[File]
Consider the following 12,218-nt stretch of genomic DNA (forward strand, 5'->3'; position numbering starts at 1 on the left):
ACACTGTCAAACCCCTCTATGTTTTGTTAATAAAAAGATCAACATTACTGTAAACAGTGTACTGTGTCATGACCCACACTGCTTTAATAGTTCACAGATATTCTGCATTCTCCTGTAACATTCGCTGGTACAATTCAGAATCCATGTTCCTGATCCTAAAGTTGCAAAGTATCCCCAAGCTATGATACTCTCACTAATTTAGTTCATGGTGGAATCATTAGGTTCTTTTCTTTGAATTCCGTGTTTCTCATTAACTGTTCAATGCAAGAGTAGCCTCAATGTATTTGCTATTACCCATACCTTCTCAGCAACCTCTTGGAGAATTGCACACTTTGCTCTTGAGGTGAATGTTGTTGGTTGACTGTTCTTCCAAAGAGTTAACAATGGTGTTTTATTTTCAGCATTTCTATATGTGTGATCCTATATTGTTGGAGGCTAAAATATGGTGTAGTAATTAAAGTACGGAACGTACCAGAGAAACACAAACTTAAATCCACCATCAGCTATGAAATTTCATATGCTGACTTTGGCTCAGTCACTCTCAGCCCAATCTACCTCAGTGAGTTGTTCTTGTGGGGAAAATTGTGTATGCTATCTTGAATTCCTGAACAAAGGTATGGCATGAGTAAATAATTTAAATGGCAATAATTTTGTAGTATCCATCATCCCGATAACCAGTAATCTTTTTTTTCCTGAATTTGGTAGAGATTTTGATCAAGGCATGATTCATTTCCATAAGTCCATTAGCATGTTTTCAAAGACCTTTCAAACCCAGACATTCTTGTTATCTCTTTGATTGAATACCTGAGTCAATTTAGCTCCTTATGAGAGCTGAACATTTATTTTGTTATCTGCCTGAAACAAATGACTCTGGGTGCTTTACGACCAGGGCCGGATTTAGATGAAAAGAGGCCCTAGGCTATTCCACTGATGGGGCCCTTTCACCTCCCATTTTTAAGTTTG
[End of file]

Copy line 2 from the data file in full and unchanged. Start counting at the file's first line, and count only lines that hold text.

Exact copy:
ACACTGTCAAACCCCTCTATGTTTTGTTAATAAAAAGATCAACATTACTGTAAACAGTGTACTGTGTCATGACCCACACTGCTTTAATAGTTCACAGATATTCTGCATTCTCCTGTAACATTCGCTGGTACAATTCAGAATCCATGTTCCTGATCCTAAAGTTGCAAAGTATCCCCAAGCTATGATACTCTCACTAATTTAGTTCATGGTGGAATCATTAGGTTCTTTTCTTTGAATTCCGTGTTTCTCATTAACTGTTCAATGCAAGAGTAGCCTCAATGTATTTGCTATTACCCATACCTTCTCAGCAACCTCTTGGAGAATTGCACACTTTGCTCTTGAGGTGAATGTTGTTGGTTGACTGTTCTTCCAAAGAGTTAACAATGGTGTTTTATTTTCAGCATTTCTATATGTGTGATCCTATATTGTTGGAGGCTAAAATATGGTGTAGTAATTAAAGTACGGAACGTACCAGAGAAACACAAACTTAAATCCACCATCAGCTATGAAATTTCATATGCTGACTTTGGCTCAGTCACTCTCAGCCCAATCTACCTCAGTGAGTTGTTCTTGTGGGGAAAATTGTGTATGCTATCTTGAATTCCTGAACAAAGGTATGGCATGAGTAAATAATTTAAATGGCAATAATTTTGTAGTATCCATCATCCCGATAACCAGTAATCTTTTTTTTCCTGAATTTGGTAGAGATTTTGATCAAGGCATGATTCATTTCCATAAGTCCATTAGCATGTTTTCAAAGACCTTTCAAACCCAGACATTCTTGTTATCTCTTTGATTGAATACCTGAGTCAATTTAGCTCCTTATGAGAGCTGAACATTTATTTTGTTATCTGCCTGAAACAAATGACTCTGGGTGCTTTACGACCAGGGCCGGATTTAGATGAAAAGAGGCCCTAGGCTATTCCACTGATGGGGCCCTTTCACCTCCCATTTTTAAGTTTG